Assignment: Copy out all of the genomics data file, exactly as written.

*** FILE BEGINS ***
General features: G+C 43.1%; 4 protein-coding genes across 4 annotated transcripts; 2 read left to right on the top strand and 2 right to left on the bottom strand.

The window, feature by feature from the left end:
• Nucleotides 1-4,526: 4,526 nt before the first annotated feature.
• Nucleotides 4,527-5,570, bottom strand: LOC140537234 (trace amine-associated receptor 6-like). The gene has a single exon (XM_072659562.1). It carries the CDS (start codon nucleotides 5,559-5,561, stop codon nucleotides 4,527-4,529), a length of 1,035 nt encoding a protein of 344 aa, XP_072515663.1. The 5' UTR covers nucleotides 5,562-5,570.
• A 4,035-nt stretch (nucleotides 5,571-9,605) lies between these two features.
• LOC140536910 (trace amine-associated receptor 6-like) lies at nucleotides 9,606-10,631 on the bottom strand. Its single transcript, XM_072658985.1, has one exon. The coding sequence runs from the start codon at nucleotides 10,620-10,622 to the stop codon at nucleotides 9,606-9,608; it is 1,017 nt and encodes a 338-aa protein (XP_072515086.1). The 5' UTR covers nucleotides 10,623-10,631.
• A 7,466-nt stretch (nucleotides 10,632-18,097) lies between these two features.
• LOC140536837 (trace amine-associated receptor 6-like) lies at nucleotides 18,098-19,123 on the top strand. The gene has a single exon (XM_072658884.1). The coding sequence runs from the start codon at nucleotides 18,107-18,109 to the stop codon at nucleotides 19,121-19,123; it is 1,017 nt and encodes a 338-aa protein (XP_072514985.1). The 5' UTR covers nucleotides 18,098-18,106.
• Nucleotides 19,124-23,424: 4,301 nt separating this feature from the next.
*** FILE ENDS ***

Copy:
General features: G+C 43.1%; 4 protein-coding genes across 4 annotated transcripts; 2 read left to right on the top strand and 2 right to left on the bottom strand.

The window, feature by feature from the left end:
• Nucleotides 1-4,526: 4,526 nt before the first annotated feature.
• Nucleotides 4,527-5,570, bottom strand: LOC140537234 (trace amine-associated receptor 6-like). The gene has a single exon (XM_072659562.1). It carries the CDS (start codon nucleotides 5,559-5,561, stop codon nucleotides 4,527-4,529), a length of 1,035 nt encoding a protein of 344 aa, XP_072515663.1. The 5' UTR covers nucleotides 5,562-5,570.
• A 4,035-nt stretch (nucleotides 5,571-9,605) lies between these two features.
• LOC140536910 (trace amine-associated receptor 6-like) lies at nucleotides 9,606-10,631 on the bottom strand. Its single transcript, XM_072658985.1, has one exon. The coding sequence runs from the start codon at nucleotides 10,620-10,622 to the stop codon at nucleotides 9,606-9,608; it is 1,017 nt and encodes a 338-aa protein (XP_072515086.1). The 5' UTR covers nucleotides 10,623-10,631.
• A 7,466-nt stretch (nucleotides 10,632-18,097) lies between these two features.
• LOC140536837 (trace amine-associated receptor 6-like) lies at nucleotides 18,098-19,123 on the top strand. The gene has a single exon (XM_072658884.1). The coding sequence runs from the start codon at nucleotides 18,107-18,109 to the stop codon at nucleotides 19,121-19,123; it is 1,017 nt and encodes a 338-aa protein (XP_072514985.1). The 5' UTR covers nucleotides 18,098-18,106.
• Nucleotides 19,124-23,424: 4,301 nt separating this feature from the next.